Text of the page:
“Heroes’ Memory Worth Preserving”, Part 2

"Think About It" - Heritage Ministries of Kentucky

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The outcry to remove Confederate monuments from the public square is not, at its root, an issue of racial justice.  One of the ways we know this is that the leaders who are stirring people to march in the streets against monuments of Robert E. Lee are the same people who will vehemently defend Planned Parenthood.  Planned Parenthood murders more children by abortion that any other one organization in America, and many of those are black children.  Their founder, Margaret Sanger, believed the black race was inferior and should be killed.  And, no doubt, this is why they’ve placed so many of their “clinics” in predominately black neighborhoods.  And now abortion is the leading cause of death in the Black community (sisforlife.org)!  If the leaders of this “remove the monuments” movement were so concerned about racial justice, why do they so adamantly support Planned Parenthood?

The truth is:  Robert E. Lee was one of the greatest American Christians ever!  Lee once spoke of the Bible to Chaplain William Jones:

“There are things in the old Book which I may not be able to explain, but I fully accept it as the infallible Word of God, and receive its teachings as inspired by the Holy Spirit.”

(Young, Marse Robert, p. 344.  Peter Marshall & David Manuel, The Glory of America Calendar (Garborg’s Heart’N Home, Inc., Bloomington, MN, 1991), 8.9.)

Heroes' Memory Worth Preserving, Part 2 1

On the way to battles, Lee would often stop and join his troops if they were gathered praying.  Perhaps this is why he was accused of wanting to get Bibles to his troops more than bullets!

On April 8, 1864, President of the Confederacy, Jefferson Davis, asked his nation to observe a day of fasting and prayer.  Of this observance, Lee stated to his troops,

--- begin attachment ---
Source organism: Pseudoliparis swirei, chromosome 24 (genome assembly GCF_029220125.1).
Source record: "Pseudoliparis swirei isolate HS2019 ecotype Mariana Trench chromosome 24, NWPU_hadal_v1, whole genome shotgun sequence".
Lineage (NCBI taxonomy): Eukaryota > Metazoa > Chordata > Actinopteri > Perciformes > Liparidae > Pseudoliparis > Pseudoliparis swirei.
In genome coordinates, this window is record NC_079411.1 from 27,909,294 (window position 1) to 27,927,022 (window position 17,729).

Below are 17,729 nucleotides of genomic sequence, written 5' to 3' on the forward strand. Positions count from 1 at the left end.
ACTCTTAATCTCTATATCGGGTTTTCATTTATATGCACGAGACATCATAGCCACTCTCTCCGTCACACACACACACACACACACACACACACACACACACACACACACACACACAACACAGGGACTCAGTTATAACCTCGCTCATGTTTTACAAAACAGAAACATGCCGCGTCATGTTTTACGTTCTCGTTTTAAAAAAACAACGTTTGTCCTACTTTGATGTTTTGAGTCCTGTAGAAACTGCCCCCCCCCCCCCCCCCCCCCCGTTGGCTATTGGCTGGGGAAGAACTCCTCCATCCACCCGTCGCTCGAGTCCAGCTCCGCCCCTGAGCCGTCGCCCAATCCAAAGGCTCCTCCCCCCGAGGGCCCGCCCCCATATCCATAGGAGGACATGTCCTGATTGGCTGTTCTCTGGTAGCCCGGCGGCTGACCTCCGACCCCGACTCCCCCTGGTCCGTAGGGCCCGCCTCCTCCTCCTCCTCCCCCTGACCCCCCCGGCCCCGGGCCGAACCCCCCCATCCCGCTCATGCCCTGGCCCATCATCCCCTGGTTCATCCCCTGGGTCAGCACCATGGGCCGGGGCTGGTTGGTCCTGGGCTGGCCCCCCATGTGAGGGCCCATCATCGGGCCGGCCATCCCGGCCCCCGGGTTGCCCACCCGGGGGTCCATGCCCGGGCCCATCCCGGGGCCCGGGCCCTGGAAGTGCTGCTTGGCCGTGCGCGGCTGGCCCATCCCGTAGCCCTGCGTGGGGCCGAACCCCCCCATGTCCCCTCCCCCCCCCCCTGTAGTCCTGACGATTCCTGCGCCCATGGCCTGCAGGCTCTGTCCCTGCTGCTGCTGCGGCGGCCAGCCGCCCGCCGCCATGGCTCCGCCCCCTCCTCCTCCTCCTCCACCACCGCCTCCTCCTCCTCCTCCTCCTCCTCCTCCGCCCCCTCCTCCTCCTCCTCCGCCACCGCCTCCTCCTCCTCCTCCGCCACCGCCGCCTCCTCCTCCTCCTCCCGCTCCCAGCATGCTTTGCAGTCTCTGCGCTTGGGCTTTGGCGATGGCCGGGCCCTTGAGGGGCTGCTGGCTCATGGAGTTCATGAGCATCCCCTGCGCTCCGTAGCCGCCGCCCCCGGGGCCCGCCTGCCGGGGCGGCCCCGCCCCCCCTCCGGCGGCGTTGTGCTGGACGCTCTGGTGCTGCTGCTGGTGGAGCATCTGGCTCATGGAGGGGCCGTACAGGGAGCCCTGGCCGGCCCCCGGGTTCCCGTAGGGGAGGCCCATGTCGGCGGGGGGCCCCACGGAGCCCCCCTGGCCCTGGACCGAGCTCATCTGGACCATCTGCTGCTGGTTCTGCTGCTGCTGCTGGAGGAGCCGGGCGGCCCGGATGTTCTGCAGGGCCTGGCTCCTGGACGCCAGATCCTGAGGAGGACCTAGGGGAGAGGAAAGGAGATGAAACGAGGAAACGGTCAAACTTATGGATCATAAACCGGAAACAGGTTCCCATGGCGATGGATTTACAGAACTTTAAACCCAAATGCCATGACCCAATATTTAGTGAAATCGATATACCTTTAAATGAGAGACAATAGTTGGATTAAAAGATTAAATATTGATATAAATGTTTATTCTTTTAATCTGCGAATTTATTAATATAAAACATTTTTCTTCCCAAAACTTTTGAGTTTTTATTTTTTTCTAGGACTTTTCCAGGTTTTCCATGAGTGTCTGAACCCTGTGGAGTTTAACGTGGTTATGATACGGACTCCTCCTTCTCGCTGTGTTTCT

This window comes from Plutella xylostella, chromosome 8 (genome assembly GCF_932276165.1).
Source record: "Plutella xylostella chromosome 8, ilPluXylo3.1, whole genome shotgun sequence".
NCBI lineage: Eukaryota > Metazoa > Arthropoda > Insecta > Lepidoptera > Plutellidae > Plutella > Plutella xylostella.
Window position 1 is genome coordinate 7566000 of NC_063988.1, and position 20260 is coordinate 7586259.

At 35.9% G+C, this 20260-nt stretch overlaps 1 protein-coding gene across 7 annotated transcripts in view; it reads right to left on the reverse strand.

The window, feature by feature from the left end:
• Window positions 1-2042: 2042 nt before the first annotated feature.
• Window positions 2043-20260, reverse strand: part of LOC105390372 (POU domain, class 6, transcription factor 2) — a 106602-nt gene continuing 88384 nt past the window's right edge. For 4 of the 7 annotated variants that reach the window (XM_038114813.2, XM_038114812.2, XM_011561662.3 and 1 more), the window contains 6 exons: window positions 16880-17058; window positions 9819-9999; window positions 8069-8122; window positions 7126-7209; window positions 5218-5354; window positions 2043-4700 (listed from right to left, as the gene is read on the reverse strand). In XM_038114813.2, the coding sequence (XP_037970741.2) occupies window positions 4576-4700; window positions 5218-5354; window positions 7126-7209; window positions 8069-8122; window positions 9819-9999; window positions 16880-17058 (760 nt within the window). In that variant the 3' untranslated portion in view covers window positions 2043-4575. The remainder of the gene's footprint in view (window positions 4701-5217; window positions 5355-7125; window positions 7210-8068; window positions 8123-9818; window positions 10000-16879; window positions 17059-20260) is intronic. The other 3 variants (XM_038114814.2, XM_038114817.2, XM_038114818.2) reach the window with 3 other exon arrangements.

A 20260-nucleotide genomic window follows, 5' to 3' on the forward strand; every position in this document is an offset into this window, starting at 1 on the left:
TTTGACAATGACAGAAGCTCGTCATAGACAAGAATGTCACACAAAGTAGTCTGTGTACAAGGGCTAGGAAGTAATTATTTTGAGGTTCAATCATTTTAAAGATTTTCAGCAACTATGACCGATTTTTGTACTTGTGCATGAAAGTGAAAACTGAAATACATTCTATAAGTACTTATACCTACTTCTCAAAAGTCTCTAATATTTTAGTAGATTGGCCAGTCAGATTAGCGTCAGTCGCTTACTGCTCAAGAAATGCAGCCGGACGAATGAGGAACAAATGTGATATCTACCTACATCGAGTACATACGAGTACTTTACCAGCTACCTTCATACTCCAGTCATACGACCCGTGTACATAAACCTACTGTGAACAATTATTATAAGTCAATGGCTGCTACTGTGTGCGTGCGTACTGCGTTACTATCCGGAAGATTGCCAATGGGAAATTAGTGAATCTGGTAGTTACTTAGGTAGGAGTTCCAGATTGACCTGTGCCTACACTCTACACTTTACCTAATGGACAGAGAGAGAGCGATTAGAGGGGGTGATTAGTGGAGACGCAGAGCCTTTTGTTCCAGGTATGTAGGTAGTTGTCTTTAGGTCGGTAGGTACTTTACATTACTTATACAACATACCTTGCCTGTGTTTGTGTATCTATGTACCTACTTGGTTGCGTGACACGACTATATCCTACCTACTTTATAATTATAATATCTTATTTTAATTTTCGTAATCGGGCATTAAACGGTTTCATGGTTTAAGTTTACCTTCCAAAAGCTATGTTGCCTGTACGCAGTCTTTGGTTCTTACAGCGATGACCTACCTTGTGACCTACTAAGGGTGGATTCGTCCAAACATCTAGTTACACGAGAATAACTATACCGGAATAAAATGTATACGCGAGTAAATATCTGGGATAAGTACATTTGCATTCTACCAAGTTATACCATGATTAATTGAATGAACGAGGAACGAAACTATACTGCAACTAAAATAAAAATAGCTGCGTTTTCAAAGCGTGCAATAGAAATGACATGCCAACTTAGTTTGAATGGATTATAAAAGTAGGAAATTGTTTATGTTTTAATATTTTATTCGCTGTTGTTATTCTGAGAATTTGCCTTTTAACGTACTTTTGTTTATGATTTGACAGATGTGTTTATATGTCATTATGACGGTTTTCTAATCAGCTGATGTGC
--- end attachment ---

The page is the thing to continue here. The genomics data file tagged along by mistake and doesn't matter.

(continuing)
“Soldiers!  Let us humble ourselves before the Lord, our God, asking through Christ, the forgiveness of our sins, beseeching the aid of the God of our forefathers in the defense of our homes and our liberties, thanking Him for His past blessings…”

(Lee, Robert Edward, April 8, 1864, issuing orders concurring with Confederate President Davis’ proclamation of a day of fasting, humiliation, and prayer. John Williams Jones, D.D., Christ in the Camp (B.F. Johnson & Co., Richmond, VA, 1887, 1897; p. 58).  Peter Marshall & David Manuel, The Glory of America Calendar (Garborg’s Heart’N Home, Inc., Bloomington, MN, 1991), 4.8.)

General Lee once spoke of his reason for fighting against the North in the War when he stated:

“I have fought against the people of the North because I believed they were seeking to [wrestle] from the South dearest rights. But I have never cherished toward them bitter or vindictive feelings, and have never seen the day when I did not pray for them.”

(William J. Johnson, Robert E. Lee, the Christian (The Abington Press, NY), p. 156.  Peter Marshall and David Manuel, The Glory of America Calendar (Garborg’s Heart’N Home, Inc., Bloomington, MN, 1991), 6.22.)

On June 4, 1865, about six weeks after the war ended, during the communion service of his church an incident occurred which really reveals what kind of man Robert E. Lee was.  A black man showed up at his church in Virginia, and they were not yet welcomed by all the people in the churches.  He shocked everyone when he was the first to go forward to receive the communion.

Heroes' Memory Worth Preserving, Part 2 2“The congregation froze…Then General Lee ‘arose in his usual dignified manner…and reverently knelt down to partake of the communion, not far from the Negro.”  The other people quickly followed his example.

(Peter Marshall and David Manuel, The Glory of America Calendar (Garborg’s Heart’N Home, Inc., Bloomington, MN, 1991), June 4th entry partially quoted from:  Flood, Lee, p. 65-66.)

Perhaps historian, William Johnson summed up Lee’s life the best of anyone.  He stated:

“After years of study of the life and character of Robert E. Lee, I fail to find, in his whole career, from the cradle to the grave, a flaw in his relations to his family, his friends, his associates, or his enemies…and in his moral, social, and religious character.”

(William J. Johnson, Robert E. Lee, the Christian (Mott Media, Milford, MI, 1976), p. 18)

Jesus said we must “…judge with righteous judgment.” (John 7:24).  This is true also of judging people in our history!

Think about it; because if you don’t, someone else will do your thinking for you—and for your children!  And you won’t like what that brings to you.  I’m Don Pinson; this has been Think About It.